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Your mammogram ‘breast density’ report: Here’s what it means

September 30, 2023

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WellSpan radiologist Dr. John Nawa with a mammogram of a fatty breast (on the left) and a dense breast. The dense breast appears whiter on a mammogram.

WellSpan radiologist Dr. John Nawa with a mammogram of a fatty breast (on the left) and a dense breast. The dense breast appears whiter on a mammogram.

A mammogram not only shows if you have signs of breast cancer.

It also shows how “dense” your breasts are.

In March, the federal Food and Drug Administration updated regulations to require all U.S. mammography centers to notify women about their breast density after a mammogram. Pennsylvania started requiring the reporting in 2014, and WellSpan was doing it even before the state mandate.

There are four categories of breast tissue density: fatty (about 10% of women), scattered fibroglandular (about 40%), heterogeneously dense (about 40%), and extremely dense (about 10%).

These are complex-sounding terms. What do they mean? Why does it matter? What should women do with this information?

“Women should know what their breast density is,” says Dr. John Nawa, a WellSpan radiologist. “It is important information that helps to determine their risk level for breast cancer and informs possible next steps in screening.”

Here are some facts to help you understand breast density. You have us to help you through your mammogram journey and ensure you are receiving personalized care based on your breast density, age, and risk level.

What is breast density?

Breast density is determined by the tissue makeup of your breasts. Breasts contain three types of tissues:

  1. Glandular tissue, which consists of lobules, the small glands that produce milk, and ducts, the tubes that carry the milk from the lobules to the nipple.
  2. Fibrous connective tissue, which holds the breast tissue in place.
  3. Fatty breast tissue, which fills in the spaces between the other types of tissues.

Breast density is a measure of the first two types of tissue: glandular and fibrous connective (together called fibroglandular). The more of those two tissues you have, the denser your breasts are.

How common are dense breasts?

Nearly half of all women who are age 40 and older who get mammograms have heterogeneously dense or extremely dense breast tissue, according to the National Cancer Institute.

Dense breast tissue can be inherited. It also is more common in younger women, lean women, women who are pregnant or breastfeeding, and women who take hormone replacement therapy.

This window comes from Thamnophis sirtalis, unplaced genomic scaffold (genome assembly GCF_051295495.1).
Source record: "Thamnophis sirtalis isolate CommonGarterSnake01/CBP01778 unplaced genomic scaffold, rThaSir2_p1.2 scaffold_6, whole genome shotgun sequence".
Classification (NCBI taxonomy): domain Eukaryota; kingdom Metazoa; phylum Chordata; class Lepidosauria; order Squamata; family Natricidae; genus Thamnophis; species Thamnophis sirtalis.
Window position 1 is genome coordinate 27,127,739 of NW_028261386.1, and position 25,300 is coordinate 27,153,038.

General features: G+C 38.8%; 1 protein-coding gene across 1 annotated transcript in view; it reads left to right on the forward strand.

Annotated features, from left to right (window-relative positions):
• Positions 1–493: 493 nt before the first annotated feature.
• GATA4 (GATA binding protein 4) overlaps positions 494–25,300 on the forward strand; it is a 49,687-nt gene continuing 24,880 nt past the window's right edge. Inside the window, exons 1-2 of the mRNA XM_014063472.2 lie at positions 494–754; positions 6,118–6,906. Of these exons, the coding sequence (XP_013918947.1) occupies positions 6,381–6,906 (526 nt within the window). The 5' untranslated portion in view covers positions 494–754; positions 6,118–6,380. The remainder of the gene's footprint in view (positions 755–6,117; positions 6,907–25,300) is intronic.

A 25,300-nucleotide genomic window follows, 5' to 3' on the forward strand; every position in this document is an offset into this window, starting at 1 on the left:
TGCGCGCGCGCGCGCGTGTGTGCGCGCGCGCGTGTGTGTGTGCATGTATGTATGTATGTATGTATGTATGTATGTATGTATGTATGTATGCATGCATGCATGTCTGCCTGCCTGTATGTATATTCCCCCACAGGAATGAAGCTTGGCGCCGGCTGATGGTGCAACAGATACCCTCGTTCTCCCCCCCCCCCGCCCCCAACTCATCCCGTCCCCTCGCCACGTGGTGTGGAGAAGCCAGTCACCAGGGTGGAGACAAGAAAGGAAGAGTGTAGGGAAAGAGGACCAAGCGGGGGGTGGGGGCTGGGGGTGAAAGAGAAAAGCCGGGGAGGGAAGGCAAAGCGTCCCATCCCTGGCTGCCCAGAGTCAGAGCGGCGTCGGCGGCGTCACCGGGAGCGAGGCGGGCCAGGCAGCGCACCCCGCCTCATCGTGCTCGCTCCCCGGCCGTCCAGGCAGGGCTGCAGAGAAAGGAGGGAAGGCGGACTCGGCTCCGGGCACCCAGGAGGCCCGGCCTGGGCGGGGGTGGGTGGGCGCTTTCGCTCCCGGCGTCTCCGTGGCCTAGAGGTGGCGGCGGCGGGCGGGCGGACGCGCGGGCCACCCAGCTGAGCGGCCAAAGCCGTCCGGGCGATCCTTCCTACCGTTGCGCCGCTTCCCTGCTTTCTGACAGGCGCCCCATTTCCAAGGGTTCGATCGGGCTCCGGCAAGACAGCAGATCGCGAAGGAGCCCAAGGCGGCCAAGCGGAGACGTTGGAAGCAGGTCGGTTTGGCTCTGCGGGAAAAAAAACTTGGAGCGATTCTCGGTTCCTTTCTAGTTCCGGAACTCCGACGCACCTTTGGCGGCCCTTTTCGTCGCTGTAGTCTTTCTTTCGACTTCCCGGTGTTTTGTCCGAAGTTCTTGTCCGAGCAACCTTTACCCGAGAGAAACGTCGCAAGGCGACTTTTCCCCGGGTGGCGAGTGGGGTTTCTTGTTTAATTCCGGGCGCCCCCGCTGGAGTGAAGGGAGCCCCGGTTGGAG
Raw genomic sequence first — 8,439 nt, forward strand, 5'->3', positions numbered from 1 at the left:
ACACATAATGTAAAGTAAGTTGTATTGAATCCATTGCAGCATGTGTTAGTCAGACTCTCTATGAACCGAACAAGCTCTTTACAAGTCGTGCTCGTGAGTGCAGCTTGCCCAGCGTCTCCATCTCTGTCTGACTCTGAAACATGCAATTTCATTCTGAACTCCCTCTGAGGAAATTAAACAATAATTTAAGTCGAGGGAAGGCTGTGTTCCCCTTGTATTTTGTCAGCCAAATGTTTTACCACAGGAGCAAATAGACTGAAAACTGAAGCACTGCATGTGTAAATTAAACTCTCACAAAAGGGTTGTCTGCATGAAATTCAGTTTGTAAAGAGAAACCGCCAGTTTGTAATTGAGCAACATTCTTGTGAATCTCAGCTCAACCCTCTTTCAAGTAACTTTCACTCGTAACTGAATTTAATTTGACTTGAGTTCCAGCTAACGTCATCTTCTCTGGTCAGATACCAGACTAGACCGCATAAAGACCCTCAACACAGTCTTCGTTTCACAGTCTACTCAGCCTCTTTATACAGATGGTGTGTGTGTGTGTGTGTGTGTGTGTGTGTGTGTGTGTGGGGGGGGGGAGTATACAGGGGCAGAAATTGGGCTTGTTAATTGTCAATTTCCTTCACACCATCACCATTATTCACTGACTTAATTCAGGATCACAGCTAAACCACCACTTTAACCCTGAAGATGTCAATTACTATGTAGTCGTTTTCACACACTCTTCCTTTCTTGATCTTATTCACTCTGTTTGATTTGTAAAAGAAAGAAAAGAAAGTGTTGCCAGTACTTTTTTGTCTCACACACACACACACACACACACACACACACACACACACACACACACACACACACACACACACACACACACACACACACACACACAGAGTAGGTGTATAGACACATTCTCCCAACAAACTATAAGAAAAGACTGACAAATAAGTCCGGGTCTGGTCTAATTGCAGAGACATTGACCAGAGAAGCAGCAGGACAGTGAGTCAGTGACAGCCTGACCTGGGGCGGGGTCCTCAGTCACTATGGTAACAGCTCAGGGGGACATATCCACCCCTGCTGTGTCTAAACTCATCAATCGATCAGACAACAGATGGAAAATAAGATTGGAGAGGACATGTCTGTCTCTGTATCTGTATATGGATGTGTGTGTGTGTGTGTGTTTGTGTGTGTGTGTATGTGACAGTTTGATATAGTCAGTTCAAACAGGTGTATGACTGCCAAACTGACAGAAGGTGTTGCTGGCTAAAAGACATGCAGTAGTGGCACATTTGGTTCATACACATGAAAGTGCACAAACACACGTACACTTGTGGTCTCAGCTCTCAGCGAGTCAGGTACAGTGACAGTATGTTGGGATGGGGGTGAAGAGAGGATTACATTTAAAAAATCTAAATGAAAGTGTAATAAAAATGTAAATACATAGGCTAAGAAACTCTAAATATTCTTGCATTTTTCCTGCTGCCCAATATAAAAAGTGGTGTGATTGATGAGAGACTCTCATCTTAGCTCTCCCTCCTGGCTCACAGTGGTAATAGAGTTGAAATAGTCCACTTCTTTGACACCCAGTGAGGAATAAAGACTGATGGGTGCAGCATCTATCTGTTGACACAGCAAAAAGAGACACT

How can you find out if you have dense breasts?

Breast density is not related to how large or how firm your breasts are. Also, a woman can’t tell if her breasts are dense by self-exams. Only a mammogram can determine breast density.

But with that information comes a challenge.

“Because of their makeup, dense breasts are harder to see through on a mammogram, when we are looking for possible tumors,” Nawa says. “But we do have technology to help us.”

That technology includes 3D mammography, available at all WellSpan mammography sites. Studies have shown it is particularly helpful in evaluating women with dense breasts. 3D mammograms detect 41% more invasive cancers, detect cancers earlier, and reduce false positives. Mammography is a very effective screening tool and, when completed routinely, it can lead to the discovery of the breast cancer as early as possible. Earlier breast cancer diagnosis leads to less treatment and increased survival.

The other technology includes additional, more intensive screening techniques for examining breast tissue.

Do dense breasts impact your breast cancer risk?

Women with extremely dense breasts are four to five times more likely to get breast cancer than women with fatty breasts.

However, breast density does not appear to be related to breast cancer survival. Women with dense breasts are not more likely to die from breast cancer than women with fatty breasts.

What should you do if your mammogram shows you have extremely dense breasts?

An additional, different type of screening may be needed. Talk to your breast health care provider – such as your gynecologist or family practice physician – to determine if this makes sense for you.

Your need for additional screening will depend on your risk factors for breast cancer, such as your age, your family history, and other factors. That screening may include magnetic resonance imaging, a contrast-enhanced mammogram (which includes an injection of X-ray dye), or ultrasound.

“We offer more in-depth screening to fit every woman’s needs,” Nawa says.

To learn more about WellSpan mammography services, go here. More information on WellSpan 3D mammography is here.